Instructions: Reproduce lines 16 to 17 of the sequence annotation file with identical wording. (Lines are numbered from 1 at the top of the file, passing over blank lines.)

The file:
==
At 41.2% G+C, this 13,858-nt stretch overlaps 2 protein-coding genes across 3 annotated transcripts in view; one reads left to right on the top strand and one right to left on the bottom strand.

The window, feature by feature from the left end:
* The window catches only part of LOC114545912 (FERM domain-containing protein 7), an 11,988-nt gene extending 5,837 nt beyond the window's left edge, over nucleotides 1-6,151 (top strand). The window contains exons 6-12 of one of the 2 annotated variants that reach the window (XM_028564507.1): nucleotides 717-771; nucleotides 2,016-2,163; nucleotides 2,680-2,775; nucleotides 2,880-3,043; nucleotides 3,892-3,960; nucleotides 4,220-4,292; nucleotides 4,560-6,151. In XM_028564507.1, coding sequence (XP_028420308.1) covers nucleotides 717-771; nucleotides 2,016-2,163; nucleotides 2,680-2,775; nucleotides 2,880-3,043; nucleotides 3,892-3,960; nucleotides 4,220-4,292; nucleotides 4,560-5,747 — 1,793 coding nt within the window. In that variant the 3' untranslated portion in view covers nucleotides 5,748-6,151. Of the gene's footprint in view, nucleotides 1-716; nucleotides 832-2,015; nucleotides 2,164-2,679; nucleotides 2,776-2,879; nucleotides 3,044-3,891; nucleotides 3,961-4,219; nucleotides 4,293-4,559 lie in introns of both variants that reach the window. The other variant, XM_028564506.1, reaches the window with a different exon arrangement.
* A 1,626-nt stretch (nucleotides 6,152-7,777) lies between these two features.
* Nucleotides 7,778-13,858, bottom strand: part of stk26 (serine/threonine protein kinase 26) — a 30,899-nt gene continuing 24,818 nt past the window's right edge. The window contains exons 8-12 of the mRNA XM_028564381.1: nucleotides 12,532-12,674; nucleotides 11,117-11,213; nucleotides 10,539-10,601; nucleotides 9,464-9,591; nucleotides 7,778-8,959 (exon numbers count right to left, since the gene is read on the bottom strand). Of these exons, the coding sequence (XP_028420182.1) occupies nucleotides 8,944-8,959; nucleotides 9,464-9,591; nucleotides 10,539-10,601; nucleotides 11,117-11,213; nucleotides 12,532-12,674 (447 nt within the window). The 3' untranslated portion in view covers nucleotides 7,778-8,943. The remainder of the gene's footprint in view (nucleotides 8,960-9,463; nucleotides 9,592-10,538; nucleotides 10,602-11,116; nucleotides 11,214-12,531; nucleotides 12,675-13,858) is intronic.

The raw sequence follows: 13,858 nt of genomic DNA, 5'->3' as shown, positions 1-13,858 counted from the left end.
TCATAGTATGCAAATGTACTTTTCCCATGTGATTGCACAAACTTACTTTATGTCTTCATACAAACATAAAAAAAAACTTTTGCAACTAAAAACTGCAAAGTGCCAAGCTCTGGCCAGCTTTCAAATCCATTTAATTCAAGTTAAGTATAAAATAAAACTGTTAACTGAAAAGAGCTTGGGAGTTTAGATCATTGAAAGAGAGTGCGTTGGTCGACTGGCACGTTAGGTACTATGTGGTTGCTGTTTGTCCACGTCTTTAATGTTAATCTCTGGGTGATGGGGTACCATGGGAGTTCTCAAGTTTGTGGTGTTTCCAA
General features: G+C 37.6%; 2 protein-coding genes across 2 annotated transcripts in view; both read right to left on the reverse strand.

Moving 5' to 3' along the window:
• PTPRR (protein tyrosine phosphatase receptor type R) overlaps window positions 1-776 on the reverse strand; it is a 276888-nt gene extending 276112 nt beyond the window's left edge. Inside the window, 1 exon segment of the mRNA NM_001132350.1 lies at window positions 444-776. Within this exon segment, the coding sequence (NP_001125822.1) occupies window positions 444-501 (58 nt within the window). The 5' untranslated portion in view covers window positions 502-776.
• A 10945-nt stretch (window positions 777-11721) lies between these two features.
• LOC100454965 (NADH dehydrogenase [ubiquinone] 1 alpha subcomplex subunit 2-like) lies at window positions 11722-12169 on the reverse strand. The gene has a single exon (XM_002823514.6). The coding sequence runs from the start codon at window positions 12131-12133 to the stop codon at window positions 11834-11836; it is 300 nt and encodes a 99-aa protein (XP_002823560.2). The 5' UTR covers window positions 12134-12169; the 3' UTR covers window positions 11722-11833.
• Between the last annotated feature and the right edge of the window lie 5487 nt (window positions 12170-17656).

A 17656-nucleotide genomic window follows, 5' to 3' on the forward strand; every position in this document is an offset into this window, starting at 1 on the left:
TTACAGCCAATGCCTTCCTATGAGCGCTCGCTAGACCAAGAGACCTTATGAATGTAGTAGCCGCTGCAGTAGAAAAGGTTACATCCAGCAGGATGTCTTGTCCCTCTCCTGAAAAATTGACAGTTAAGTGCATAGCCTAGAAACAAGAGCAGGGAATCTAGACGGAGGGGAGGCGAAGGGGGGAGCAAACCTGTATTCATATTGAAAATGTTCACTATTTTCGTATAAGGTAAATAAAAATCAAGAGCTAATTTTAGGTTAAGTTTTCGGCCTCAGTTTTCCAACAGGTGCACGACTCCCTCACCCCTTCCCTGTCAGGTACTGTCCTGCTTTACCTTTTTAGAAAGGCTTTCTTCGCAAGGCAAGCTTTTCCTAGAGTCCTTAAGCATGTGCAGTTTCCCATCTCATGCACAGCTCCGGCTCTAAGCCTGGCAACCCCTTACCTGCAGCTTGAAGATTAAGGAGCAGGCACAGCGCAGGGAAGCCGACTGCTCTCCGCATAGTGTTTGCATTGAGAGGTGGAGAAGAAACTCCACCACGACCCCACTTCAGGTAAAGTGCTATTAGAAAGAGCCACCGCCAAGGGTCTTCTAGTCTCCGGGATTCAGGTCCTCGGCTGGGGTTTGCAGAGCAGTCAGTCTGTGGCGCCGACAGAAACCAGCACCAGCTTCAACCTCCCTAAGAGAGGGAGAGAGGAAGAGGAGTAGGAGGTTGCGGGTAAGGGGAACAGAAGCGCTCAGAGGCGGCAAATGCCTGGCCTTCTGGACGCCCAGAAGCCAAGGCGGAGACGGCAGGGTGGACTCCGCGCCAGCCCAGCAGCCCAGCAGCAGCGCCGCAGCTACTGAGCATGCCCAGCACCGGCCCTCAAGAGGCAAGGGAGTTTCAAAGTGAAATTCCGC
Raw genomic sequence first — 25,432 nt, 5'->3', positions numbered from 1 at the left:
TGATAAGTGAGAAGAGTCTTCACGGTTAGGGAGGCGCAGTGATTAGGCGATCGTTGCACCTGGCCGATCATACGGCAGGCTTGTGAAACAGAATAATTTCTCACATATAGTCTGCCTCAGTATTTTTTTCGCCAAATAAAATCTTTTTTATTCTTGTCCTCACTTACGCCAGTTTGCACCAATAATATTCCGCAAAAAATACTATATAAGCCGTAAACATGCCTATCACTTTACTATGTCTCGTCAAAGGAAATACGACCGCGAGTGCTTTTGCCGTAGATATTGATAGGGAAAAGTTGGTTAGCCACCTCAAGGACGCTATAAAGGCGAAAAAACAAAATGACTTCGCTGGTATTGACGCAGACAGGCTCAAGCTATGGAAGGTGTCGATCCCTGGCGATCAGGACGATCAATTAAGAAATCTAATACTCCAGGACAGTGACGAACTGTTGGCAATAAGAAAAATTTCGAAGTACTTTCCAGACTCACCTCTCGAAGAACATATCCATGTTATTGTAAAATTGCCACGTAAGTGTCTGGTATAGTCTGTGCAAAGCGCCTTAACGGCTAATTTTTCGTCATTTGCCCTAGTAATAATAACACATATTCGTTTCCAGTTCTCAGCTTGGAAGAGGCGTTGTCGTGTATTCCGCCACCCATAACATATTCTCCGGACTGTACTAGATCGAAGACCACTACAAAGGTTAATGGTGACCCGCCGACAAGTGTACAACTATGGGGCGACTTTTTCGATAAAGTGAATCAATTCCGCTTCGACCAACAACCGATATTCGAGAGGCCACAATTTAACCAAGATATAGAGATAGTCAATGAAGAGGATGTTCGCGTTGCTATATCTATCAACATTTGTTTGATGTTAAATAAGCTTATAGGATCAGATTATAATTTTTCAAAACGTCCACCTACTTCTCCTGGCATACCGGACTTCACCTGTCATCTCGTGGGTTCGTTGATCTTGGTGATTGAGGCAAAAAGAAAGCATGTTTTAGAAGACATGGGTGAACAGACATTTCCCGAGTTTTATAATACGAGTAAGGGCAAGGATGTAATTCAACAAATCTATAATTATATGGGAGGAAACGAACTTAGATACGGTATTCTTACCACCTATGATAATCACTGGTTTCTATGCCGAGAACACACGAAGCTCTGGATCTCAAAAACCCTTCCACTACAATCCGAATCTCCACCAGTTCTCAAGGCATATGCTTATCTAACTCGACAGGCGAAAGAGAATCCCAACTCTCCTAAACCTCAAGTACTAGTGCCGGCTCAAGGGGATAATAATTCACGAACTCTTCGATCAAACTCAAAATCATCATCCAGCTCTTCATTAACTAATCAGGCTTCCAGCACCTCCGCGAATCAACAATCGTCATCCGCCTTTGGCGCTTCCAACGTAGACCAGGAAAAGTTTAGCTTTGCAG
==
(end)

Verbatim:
Raw genomic sequence first — 25,432 nt, 5'->3', positions numbered from 1 at the left:
TGATAAGTGAGAAGAGTCTTCACGGTTAGGGAGGCGCAGTGATTAGGCGATCGTTGCACCTGGCCGATCATACGGCAGGCTTGTGAAACAGAATAATTTCTCACATATAGTCTGCCTCAGTATTTTTTTCGCCAAATAAAATCTTTTTTATTCTTGTCCTCACTTACGCCAGTTTGCACCAATAATATTCCGCAAAAAATACTATATAAGCCGTAAACATGCCTATCACTTTACTATGTCTCGTCAAAGGAAATACGACCGCGAGTGCTTTTGCCGTAGATATTGATAGGGAAAAGTTGGTTAGCCACCTCAAGGACGCTATAAAGGCGAAAAAACAAAATGACTTCGCTGGTATTGACGCAGACAGGCTCAAGCTATGGAAGGTGTCGATCCCTGGCGATCAGGACGATCAATTAAGAAATCTAATACTCCAGGACAGTGACGAACTGTTGGCAATAAGAAAAATTTCGAAGTACTTTCCAGACTCACCTCTCGAAGAACATATCCATGTTATTGTAAAATTGCCACGTAAGTGTCTGGTATAGTCTGTGCAAAGCGCCTTAACGGCTAATTTTTCGTCATTTGCCCTAGTAATAATAACACATATTCGTTTCCAGTTCTCAGCTTGGAAGAGGCGTTGTCGTGTATTCCGCCACCCATAACATATTCTCCGGACTGTACTAGATCGAAGACCACTACAAAGGTTAATGGTGACCCGCCGACAAGTGTACAACTATGGGGCGACTTTTTCGATAAAGTGAATCAATTCCGCTTCGACCAACAACCGATATTCGAGAGGCCACAATTTAACCAAGATATAGAGATAGTCAATGAAGAGGATGTTCGCGTTGCTATATCTATCAACATTTGTTTGATGTTAAATAAGCTTATAGGATCAGATTATAATTTTTCAAAACGTCCACCTACTTCTCCTGGCATACCGGACTTCACCTGTCATCTCGTGGGTTCGTTGATCTTGGTGATTGAGGCAAAAAGAAAGCATGTTTTAGAAGACATGGGTGAACAGACATTTCCCGAGTTTTATAATACGAGTAAGGGCAAGGATGTAATTCAACAAATCTATAATTATATGGGAGGAAACGAACTTAGATACGGTATTCTTACCACCTATGATAATCACTGGTTTCTATGCCGAGAACACACGAAGCTCTGGATCTCAAAAACCCTTCCACTACAATCCGAATCTCCACCAGTTCTCAAGGCATATGCTTATCTAACTCGACAGGCGAAAGAGAATCCCAACTCTCCTAAACCTCAAGTACTAGTGCCGGCTCAAGGGGATAATAATTCACGAACTCTTCGATCAAACTCAAAATCATCATCCAGCTCTTCATTAACTAATCAGGCTTCCAGCACCTCCGCGAATCAACAATCGTCATCCGCCTTTGGCGCTTCCAACGTAGACCAGGAAAAGTTTAGCTTTGCAG